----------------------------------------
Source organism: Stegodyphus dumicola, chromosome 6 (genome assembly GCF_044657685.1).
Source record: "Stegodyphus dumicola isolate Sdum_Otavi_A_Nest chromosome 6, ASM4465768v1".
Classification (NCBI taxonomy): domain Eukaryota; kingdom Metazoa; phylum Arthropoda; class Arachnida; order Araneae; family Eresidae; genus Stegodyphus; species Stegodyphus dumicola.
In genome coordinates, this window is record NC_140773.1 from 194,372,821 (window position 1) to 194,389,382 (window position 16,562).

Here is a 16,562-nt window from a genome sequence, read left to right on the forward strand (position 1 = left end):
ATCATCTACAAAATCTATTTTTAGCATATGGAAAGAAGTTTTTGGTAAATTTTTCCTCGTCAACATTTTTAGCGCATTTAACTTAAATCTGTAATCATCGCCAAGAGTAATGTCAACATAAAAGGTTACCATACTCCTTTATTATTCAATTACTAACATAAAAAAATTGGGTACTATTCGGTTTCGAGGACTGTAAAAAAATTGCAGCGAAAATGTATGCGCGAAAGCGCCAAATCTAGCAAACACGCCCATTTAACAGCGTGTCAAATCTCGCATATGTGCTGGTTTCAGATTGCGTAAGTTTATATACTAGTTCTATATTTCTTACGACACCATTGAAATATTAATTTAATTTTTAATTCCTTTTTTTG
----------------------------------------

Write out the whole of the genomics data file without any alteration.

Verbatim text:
Source organism: Stegodyphus dumicola, chromosome 6 (genome assembly GCF_044657685.1).
Source record: "Stegodyphus dumicola isolate Sdum_Otavi_A_Nest chromosome 6, ASM4465768v1".
Classification (NCBI taxonomy): domain Eukaryota; kingdom Metazoa; phylum Arthropoda; class Arachnida; order Araneae; family Eresidae; genus Stegodyphus; species Stegodyphus dumicola.
In genome coordinates, this window is record NC_140773.1 from 194,372,821 (window position 1) to 194,389,382 (window position 16,562).

Here is a 16,562-nt window from a genome sequence, read left to right on the forward strand (position 1 = left end):
ATCATCTACAAAATCTATTTTTAGCATATGGAAAGAAGTTTTTGGTAAATTTTTCCTCGTCAACATTTTTAGCGCATTTAACTTAAATCTGTAATCATCGCCAAGAGTAATGTCAACATAAAAGGTTACCATACTCCTTTATTATTCAATTACTAACATAAAAAAATTGGGTACTATTCGGTTTCGAGGACTGTAAAAAAATTGCAGCGAAAATGTATGCGCGAAAGCGCCAAATCTAGCAAACACGCCCATTTAACAGCGTGTCAAATCTCGCATATGTGCTGGTTTCAGATTGCGTAAGTTTATATACTAGTTCTATATTTCTTACGACACCATTGAAATATTAATTTAATTTTTAATTCCTTTTTTTG